Iowa Heritage Digital Collections
State Library of Iowa

1917 Yearbook

1917 Yearbook


1917 Yearbook


LOST—Two weeks' pie on that darned ball
game.—T. L. Wolfe.
WANTED—Position as piano player. Willing to travel.—J. J. Morrin.
$50 REWARD for the capture of Louie
Mack's ukelele, dead or alive.—3d. floor
FOR SALE—Several good Irish selections,
home made.—Mike McDonald.
WANTED—Somebody to lick Jim Morrin,
by Pete DeRycke. Once is enough.
WANTED TO KNOW—If Pat McGinnis is
in any immediate danger of being torpedoed.
LOST—Wooden handled tooth brush. Heirloom. Reward.—L. Leonard.
NOTICE—Tony Wallace is still looking for
the key of the pitcher's box. If seen wandering around please notify the boy.
Thirty-one cents' reward for the arrest
and conviction of the person or persons who
put this in the Editor's junk box when he
wasn't looking:
Our floor gave a big weinie roast
Of talent we had quite a host.
For "Germany" Volz, he sang a song,
And was the center of a throng.
And Donahue sure made a hit.
He made a speech that reeked with wit.
But poor old Tony hugged the wall.
He gave the weinies; that was all.
(In Prose)
'Twas a dark and stormy night. Not a
light in the hall. Two human forms moved
stealthily down the corridor into Dave's
room. The leader, hardened by crime,
stepped into the darkened room and reached
under Dave's pillow. His hand came into
contact with the object of his treachery.
Yes, it was there. "Coises, deep coises," he
hissed. "I have found you." Jerking forth
his hand he held Dave's night-shirt in his
powerful grasp. Within ten seconds the
harmless shirt was bound in knots. Twenty
minutes later when Dave reached the scene
of the crime all was apparently calm. Preparing for bed he discovered the tragedy.
His soul was crushed in anguish, the villains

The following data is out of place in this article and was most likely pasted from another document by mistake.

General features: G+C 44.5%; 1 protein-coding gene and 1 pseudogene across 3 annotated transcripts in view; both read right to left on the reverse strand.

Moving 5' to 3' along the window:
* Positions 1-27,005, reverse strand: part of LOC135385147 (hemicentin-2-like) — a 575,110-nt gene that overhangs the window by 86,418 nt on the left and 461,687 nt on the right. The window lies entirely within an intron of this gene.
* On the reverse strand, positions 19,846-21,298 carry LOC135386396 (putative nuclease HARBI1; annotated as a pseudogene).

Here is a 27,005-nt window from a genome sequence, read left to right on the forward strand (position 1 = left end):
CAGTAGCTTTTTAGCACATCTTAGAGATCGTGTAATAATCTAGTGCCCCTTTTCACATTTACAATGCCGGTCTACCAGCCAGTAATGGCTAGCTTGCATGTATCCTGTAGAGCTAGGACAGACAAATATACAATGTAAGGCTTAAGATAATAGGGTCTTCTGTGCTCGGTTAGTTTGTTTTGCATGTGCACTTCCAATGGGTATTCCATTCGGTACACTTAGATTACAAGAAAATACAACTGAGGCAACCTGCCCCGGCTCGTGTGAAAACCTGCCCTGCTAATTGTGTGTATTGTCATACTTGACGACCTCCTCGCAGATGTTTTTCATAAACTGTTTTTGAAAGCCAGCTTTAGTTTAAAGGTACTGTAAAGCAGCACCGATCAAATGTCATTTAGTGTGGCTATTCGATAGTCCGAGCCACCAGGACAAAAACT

had done their work well. What was to be
done ? "Send the shirt to the laundry," suggested Sherlock Jaeger. 'Twas done. Days
and nights passed, a week passed, and the
bundle containing the shirt returned. Eagerly Dave tore it open. He fainted. The
laundry had ironed the knots in harder that
This photo-play may be staged in the auditorium of any school, college or academy in
the THREE-I League.
Scenario by J. L. Garrity.
Director—W. 0. Quinn.
The villains—G. E. Miller, G. A. Volz.
When the clouds of smoke are rolling,
Rolling from the smoker door.
And battered-up tobacco cans
Are lying on the floor,
Then the little group of smokers
Perch upon the window sills,
Burning Camels, Tux, and Stogies
Smoking Red Belt, weeds and pills.
Some discussing their adventures
Or relating ancient "news";
Others rent the air with war-talk,
Each expressing different views,
Then another fellow, singing,
Fills the air with spring time song
But Kelly with his corn-cob
Keeps a puffin' right along.
Our Ziggy likes to tell us
Of the time he went away.
How he traveled all through Illinois
And back to Iowa.
O'Malley tells of Dixon
Till he almost makes us stare.
He tells about the railroads
And factories over there.
Jack Gardner says Algona
Is the best town on the map.
He surely is long winded, too,
For such a little chap.
But a youngster in the corner
He smiles at the busy throng
It's Kelly with his corn cob
And he's puffin' right along.
Now Molyneaux is talking.
I can hear him 'bove the boys
He's discussing "Votes for Women"
And he makes an awful noise.
But for Butterfield, the draft-bill
Is the subject of the day,
While Gallagher's discussing
The best time for cutting hay.
Ed. Smith says purple garters
Are coming back in style
(He can't afford to buy them now;
He's going to wait awhile.)
But Griffith is opposed to them
And says so, mighty strong.
While Kelly, with his corn cob,
Keeps a puffin' right along.
Such idle talk is useless
It's an awful waste of time
0, I know of something better
Costing only half a dime.
Get a corn cob, just like Kelly's
And form a goodly throng
In the corner close beside him
And start puffin' right along.
O'Connor calling Jaeger in the morning.
Bissen eating Irish Stew.
Pete De Rycke singing II Trovatore.
Griffith getting up before the last bell.
Tobin and Mahoney on the stage.
Beecher chewing tobacco.
Clem Hogan with dirty hands.
Jim Morrin wheeling ashes.
Tony Wallace in green tights.
Molyneaux without an opinion.